Gas and charcoal: it’s all good

Both fuel sources have their advantages. If time is your nemesis, you’re probably better off with a gas grill, say both our experts. “If you’re a weeknight griller, you may not have an extra 20 minutes to get the coals going and still be able to eat in the daylight,” says Lindars.  Plus, a gas grill is a good entrée for the novice griller, especially one with arsonphobia--fear of fire. “Gas is very easy to control,” says Wells. It’s just like having a gas stove on your back patio, complete with starter, instant flame, and adjustment knobs. 

If time is less of an issue and you prefer the unique taste of charcoal, the right tools will get your charcoal fire up and running quicker. You still have to wait about 20 minutes for the coals to get to that ashy grey “now we’re hot enough” state before you can start cooking, but it does cut out sometime, plus it eliminates the unpleasant lighter fluid “marinade” that can ruin a good burger. Charcoal adds great flavour to meat and is so popular that there are charcoal seasonings on the market that promise “off-the-grill flavour” without firing up the grill. “But gas is an odourless, colourless, and tasteless fuel source,” says Wells. “If you want flavour, you can enhance it with wood chips soaked in water and wrapped in aluminium foil to get them smouldering and imparting their flavour.” 

Charcoal flavour can also be enhanced by adding wood chips, chunks, or sticks made of mesquite, hickory, pecan, maple, alder, and sweet-tasting fruitwoods like cherry, peach, and apple. “For chicken, the grapevine is incredible, very light and complementary,” says Wells. “They’re available commercially, but some vineyards will give you vines when they thin their plants.” Soak them in water first so they smoke rather than flame.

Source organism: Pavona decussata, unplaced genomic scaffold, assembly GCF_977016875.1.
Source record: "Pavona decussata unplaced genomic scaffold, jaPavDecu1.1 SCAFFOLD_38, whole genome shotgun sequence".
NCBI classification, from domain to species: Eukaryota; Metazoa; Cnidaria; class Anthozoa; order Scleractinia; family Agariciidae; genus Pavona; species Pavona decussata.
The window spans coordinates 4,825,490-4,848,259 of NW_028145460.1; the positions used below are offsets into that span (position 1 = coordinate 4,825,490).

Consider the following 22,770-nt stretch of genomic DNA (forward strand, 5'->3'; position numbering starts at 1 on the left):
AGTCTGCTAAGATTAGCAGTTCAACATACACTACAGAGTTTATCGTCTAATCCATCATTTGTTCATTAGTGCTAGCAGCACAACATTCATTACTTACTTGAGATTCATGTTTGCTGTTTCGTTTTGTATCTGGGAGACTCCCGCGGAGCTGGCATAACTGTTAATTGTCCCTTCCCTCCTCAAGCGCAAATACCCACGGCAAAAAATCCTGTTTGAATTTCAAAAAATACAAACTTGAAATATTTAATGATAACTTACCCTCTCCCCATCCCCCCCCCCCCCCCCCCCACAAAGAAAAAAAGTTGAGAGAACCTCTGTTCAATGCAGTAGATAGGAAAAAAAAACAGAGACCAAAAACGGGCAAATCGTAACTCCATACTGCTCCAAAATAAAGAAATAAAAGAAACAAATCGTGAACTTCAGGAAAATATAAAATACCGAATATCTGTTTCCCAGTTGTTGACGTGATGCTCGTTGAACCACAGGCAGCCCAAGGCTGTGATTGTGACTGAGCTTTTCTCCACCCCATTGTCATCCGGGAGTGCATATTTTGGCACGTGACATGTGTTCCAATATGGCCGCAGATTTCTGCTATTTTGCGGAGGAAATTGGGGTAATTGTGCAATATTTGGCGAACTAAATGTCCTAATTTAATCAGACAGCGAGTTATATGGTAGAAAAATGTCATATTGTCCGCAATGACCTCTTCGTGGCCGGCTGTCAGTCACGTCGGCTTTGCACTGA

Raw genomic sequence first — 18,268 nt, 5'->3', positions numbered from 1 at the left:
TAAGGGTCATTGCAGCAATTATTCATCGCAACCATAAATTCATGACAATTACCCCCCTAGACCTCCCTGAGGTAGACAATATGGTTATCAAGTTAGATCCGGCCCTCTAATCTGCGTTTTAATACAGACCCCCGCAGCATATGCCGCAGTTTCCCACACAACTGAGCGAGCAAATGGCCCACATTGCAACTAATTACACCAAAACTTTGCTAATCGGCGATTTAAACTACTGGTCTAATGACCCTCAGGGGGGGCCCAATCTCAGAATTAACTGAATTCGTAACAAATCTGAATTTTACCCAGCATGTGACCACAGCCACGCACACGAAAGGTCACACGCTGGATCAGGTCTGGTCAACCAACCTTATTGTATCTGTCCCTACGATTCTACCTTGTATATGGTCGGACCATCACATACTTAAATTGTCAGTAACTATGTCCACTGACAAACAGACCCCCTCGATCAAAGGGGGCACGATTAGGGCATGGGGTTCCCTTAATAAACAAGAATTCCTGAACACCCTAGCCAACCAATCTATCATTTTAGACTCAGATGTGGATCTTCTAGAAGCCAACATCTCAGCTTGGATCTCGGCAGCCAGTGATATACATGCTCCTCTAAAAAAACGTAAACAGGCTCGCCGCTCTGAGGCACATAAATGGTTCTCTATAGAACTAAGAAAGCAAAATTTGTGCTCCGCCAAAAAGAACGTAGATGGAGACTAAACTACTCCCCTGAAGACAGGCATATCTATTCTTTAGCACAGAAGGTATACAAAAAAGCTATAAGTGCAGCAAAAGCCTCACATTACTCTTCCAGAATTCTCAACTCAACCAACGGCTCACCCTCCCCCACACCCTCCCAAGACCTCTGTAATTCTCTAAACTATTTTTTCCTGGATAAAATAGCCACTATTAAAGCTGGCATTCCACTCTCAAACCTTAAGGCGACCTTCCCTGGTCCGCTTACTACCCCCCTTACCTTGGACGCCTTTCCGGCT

Meat isn’t the only food you can grill

Lindars not only makes veggies and dessert, she even grills drinks--well, the fruit that goes in them. “You use fewer dishes if you just throw your veggies on the grill at the same time that you’re cooking your meat,” she points out. “When I’m making a steak, I put mushrooms, garlic, and some red wine or kale with garlic and red wine vinegar into an aluminium foil packet and let them steam.” Wells likes to put seasonal veggies in a grill basket with a little olive oil and squeeze of lemon and cook until they’re tender-crisp. “My favourite dessert is slices of pineapple sprinkled with brown sugar and dark Rum,” she says. “The alcohol dissipates, leaving spiced rum on the top.”